Frank D. Waldron Project

[Above: Frank Waldron with trumpet, Wang Doodle Orchestra, Seattle, circa 1915,With Saxophone, seattle, circa 1925, photos courtesy of the Black Heritage Society.]


Syncopated Classic: Rediscovering the Lost Compositions of Seattle Jazz Pioneer Frank D. Waldron celebrates and promotes the legacy of Frank D. Waldron, one of the most important yet unknown figures in early Seattle jazz. This exciting project will span two years and includes historical research, music notation, presentations, performances and recording of Waldron’s compositions by a vintage jazz ensemble, and the publication of Waldron’s definitive biography.

Back in 2014, while composing new music for his Prohibition-era dance band, The Rhythm Runners, Greg Ruby sought out the earliest compositions of Seattle jazz musicians. Discovering that there were very few recordings and little archived written music, he read about a book, Frank D. Waldron’s Syncopated Classic, in Paul de Barros’ Jackson Street After Hours: The Roots of Jazz in Seattle. Syncopated Classic appeared to be one of the only available sources of early Seattle jazz composition. Greg’s search for this book led him to the United States Library of Congress, the University of Washington music library, the Seattle Public Library Northwest Room and music collections as well as several rare book dealers. Not one of them had a copy of Syncopated Classic or knew where to locate it.

Excited by the idea that Waldron’s music would be heard again, de Barros enthusiastically lent Greg his photocopy of Syncopated Classic, which he copied 25 years ago during his research for Jackson Street After Hours—it is the only known existing version of the book. The owner of the original Syncopated Classic from which de Barros made his copy is now deceased, and the book’s whereabouts are unknown.

What Greg discovered in Syncopated Classic was an in-depth archive of a compositional master of 1920s jazz and popular music. It landed in a unique crossover period between Ragtime and Dixieland jazz but also contained other popular musical styles of the day: waltzes with three-part forms and clever key changes. Waldron’s book also included detailed accompaniment for piano and melody articulations for saxophone. This material was clearly written by a trained and technically astute musician.

Greg arranged three of these pieces for the Rhythm Runners and debuted them at Seattle’s Washington Hall in September 2014 (listen to tracks here!). The evening was an immense success and it was wholly agreed upon that the Waldron material was remarkable. Many audience members wanted to hear more of Waldron’s music and learn more about his life.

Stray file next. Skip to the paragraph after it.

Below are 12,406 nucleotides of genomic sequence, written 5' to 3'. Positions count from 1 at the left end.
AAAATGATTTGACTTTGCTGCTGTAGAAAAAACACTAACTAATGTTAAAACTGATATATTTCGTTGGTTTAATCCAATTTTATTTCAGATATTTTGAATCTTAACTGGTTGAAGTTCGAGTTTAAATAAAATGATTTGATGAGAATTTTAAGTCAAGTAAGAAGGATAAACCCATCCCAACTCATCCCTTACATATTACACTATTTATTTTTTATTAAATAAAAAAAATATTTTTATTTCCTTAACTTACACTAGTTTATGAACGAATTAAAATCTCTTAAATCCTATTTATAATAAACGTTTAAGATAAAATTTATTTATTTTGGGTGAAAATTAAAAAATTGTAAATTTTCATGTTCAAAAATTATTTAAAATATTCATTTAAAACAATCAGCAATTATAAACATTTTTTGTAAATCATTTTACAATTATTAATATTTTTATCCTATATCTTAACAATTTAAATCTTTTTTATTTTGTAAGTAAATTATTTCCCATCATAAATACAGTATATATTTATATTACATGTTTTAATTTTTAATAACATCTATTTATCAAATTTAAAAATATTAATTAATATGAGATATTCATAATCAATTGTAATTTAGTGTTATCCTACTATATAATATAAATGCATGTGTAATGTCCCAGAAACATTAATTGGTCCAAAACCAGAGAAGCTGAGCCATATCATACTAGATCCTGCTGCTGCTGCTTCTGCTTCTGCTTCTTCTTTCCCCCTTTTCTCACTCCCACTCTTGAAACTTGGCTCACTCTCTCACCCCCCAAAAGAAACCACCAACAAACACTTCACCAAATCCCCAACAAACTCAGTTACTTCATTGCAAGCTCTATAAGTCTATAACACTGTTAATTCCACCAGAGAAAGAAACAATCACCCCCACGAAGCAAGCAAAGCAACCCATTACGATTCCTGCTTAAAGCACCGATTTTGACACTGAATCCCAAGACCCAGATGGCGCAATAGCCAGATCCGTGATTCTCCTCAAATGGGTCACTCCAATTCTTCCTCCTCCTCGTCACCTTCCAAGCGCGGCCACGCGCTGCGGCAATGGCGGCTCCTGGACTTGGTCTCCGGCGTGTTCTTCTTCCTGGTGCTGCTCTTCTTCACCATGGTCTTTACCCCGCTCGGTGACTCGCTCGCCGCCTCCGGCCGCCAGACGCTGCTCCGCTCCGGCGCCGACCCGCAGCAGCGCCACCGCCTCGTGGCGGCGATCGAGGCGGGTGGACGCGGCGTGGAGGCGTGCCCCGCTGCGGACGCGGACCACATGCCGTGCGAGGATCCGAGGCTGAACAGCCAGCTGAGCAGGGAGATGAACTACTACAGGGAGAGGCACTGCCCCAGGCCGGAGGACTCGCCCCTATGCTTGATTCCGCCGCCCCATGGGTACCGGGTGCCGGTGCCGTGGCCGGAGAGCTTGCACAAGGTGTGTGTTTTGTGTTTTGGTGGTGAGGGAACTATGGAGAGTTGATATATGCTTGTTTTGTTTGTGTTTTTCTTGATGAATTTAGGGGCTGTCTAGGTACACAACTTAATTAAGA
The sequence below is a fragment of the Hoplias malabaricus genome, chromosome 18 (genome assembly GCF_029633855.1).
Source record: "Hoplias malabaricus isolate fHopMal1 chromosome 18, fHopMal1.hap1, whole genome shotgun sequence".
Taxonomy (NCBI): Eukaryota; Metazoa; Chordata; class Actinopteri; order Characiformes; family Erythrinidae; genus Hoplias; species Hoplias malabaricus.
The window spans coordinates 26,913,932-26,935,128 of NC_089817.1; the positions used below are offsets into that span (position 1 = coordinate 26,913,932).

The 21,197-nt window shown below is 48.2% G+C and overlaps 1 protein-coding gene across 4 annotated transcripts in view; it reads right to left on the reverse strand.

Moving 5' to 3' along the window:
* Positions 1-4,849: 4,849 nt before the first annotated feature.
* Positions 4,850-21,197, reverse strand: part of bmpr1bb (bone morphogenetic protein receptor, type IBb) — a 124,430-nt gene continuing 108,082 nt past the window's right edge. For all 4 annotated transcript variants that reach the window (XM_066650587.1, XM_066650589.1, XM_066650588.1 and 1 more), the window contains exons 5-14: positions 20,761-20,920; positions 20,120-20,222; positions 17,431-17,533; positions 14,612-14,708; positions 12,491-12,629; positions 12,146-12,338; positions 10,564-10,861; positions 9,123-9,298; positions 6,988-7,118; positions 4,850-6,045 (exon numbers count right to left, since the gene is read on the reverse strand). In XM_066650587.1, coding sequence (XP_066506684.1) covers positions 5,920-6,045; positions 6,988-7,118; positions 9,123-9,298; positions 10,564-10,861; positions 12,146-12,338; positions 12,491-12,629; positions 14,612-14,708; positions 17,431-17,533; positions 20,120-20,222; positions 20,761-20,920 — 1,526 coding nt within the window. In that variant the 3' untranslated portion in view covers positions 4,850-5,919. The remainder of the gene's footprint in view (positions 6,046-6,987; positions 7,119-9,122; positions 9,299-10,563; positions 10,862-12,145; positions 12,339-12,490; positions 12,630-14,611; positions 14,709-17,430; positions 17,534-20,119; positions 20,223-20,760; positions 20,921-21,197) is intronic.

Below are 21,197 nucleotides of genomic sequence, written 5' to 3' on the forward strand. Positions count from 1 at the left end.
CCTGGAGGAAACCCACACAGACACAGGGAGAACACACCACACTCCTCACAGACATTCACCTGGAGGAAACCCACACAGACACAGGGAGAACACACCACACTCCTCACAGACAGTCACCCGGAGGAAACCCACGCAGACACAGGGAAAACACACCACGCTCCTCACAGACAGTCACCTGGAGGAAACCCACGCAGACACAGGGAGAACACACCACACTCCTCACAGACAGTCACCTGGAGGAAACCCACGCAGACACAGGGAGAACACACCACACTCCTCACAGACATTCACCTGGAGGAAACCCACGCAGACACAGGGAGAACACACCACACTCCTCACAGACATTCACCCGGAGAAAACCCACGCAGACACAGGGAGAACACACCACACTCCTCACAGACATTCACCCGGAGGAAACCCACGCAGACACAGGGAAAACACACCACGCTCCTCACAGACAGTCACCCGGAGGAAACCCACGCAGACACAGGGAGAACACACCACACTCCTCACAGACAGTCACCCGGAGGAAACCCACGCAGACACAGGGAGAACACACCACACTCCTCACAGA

Frank D. Waldron, ­saxophonist, cornetist, composer, bandleader and teacher, is one of the most important figures in early Seattle jazz. Born in 1890, Waldron settled in Seattle following his service in World War I. In 1919, he established the Waldron School of Trumpet and Saxophone at 1242 Jackson Street, the epicenter of Seattle’s burgeoning jazz district. There he taught generations of Seattle’s young musicians including world famous jazz stars Quincy Jones and Buddy Catlett. Throughout the 1920s, Waldron fronted the Odean Jazz Orchestra at the Nanking Café in downtown Seattle at 1616 ½ 4th Avenue. At the time, downtown venues were typically off limits to non-whites. Waldron successfully crossed this color line—evidence that his high level of musicianship and business savvy commanded respect from both the black and white music communities.

As a composer, Waldron created a remarkable body of work. In 1924, he self-published a 32-page book for jazz saxophone students, Frank Waldron’s Syncopated Classic. Waldron used nine of his original compositions in this book as a vehicle to demonstrate the latest techniques. Like many early Seattle jazz pioneers, Waldron never recorded, as the technology was scarce during the peak of his career, and by the time it was readily accessible, this earlier era of music was no longer in fashion. Waldron died on June 22, 1955.

Waldron’s full story remains untold—Frank Waldron’s Syncopated Classic serves as a unique, rare and immediate connection to the roots of jazz in Seattle. This project will deepen and expand his story as well as publish and record all of his known compositions. Expanding on Waldron’s history and preserving his book, Frank D. Waldron’s Syncopated Classic, will ensure that this important document is accessible to current and future generations of professional musicians, music students and historians, and Waldron’s music and legacy remain an integral part of our rich musical history.

Read more about the Frank D. Waldron Project on 4Culture’s website.


This project is supported in part by a grant fromimages